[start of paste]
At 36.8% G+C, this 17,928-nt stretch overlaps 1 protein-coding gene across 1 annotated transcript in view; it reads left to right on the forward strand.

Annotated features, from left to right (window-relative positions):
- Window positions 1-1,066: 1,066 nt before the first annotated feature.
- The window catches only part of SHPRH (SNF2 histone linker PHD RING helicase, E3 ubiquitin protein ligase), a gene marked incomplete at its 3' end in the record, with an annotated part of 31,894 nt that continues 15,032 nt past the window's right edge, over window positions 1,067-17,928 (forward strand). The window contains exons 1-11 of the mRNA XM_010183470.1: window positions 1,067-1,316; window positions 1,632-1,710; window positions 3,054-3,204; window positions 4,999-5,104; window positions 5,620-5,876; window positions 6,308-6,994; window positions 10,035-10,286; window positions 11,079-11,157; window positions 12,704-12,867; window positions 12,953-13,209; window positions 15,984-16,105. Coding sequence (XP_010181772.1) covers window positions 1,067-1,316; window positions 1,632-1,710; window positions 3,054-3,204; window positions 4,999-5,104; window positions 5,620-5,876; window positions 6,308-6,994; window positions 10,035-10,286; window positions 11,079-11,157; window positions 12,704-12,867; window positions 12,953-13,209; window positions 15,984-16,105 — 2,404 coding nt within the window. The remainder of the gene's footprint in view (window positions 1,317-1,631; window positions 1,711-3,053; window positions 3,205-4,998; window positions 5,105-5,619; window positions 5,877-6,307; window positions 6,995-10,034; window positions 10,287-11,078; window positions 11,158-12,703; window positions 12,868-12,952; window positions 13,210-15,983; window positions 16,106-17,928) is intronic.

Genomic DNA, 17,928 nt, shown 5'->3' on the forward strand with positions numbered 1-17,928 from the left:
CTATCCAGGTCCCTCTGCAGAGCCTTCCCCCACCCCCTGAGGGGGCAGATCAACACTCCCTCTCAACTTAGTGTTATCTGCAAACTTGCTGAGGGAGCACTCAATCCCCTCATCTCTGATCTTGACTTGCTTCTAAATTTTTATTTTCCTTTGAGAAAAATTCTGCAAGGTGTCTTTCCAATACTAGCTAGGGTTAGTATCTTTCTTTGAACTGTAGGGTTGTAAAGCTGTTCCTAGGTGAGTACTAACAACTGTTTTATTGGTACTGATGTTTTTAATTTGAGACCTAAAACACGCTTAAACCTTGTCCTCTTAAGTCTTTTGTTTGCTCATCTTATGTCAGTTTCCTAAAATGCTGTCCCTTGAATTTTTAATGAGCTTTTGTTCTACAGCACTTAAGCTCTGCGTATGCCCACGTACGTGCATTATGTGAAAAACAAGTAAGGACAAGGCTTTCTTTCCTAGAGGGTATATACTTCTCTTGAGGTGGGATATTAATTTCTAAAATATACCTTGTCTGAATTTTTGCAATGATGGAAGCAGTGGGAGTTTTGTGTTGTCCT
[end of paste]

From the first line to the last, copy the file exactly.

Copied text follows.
At 36.8% G+C, this 17,928-nt stretch overlaps 1 protein-coding gene across 1 annotated transcript in view; it reads left to right on the forward strand.

Annotated features, from left to right (window-relative positions):
- Window positions 1-1,066: 1,066 nt before the first annotated feature.
- The window catches only part of SHPRH (SNF2 histone linker PHD RING helicase, E3 ubiquitin protein ligase), a gene marked incomplete at its 3' end in the record, with an annotated part of 31,894 nt that continues 15,032 nt past the window's right edge, over window positions 1,067-17,928 (forward strand). The window contains exons 1-11 of the mRNA XM_010183470.1: window positions 1,067-1,316; window positions 1,632-1,710; window positions 3,054-3,204; window positions 4,999-5,104; window positions 5,620-5,876; window positions 6,308-6,994; window positions 10,035-10,286; window positions 11,079-11,157; window positions 12,704-12,867; window positions 12,953-13,209; window positions 15,984-16,105. Coding sequence (XP_010181772.1) covers window positions 1,067-1,316; window positions 1,632-1,710; window positions 3,054-3,204; window positions 4,999-5,104; window positions 5,620-5,876; window positions 6,308-6,994; window positions 10,035-10,286; window positions 11,079-11,157; window positions 12,704-12,867; window positions 12,953-13,209; window positions 15,984-16,105 — 2,404 coding nt within the window. The remainder of the gene's footprint in view (window positions 1,317-1,631; window positions 1,711-3,053; window positions 3,205-4,998; window positions 5,105-5,619; window positions 5,877-6,307; window positions 6,995-10,034; window positions 10,287-11,078; window positions 11,158-12,703; window positions 12,868-12,952; window positions 13,210-15,983; window positions 16,106-17,928) is intronic.

Genomic DNA, 17,928 nt, shown 5'->3' on the forward strand with positions numbered 1-17,928 from the left:
CTATCCAGGTCCCTCTGCAGAGCCTTCCCCCACCCCCTGAGGGGGCAGATCAACACTCCCTCTCAACTTAGTGTTATCTGCAAACTTGCTGAGGGAGCACTCAATCCCCTCATCTCTGATCTTGACTTGCTTCTAAATTTTTATTTTCCTTTGAGAAAAATTCTGCAAGGTGTCTTTCCAATACTAGCTAGGGTTAGTATCTTTCTTTGAACTGTAGGGTTGTAAAGCTGTTCCTAGGTGAGTACTAACAACTGTTTTATTGGTACTGATGTTTTTAATTTGAGACCTAAAACACGCTTAAACCTTGTCCTCTTAAGTCTTTTGTTTGCTCATCTTATGTCAGTTTCCTAAAATGCTGTCCCTTGAATTTTTAATGAGCTTTTGTTCTACAGCACTTAAGCTCTGCGTATGCCCACGTACGTGCATTATGTGAAAAACAAGTAAGGACAAGGCTTTCTTTCCTAGAGGGTATATACTTCTCTTGAGGTGGGATATTAATTTCTAAAATATACCTTGTCTGAATTTTTGCAATGATGGAAGCAGTGGGAGTTTTGTGTTGTCCT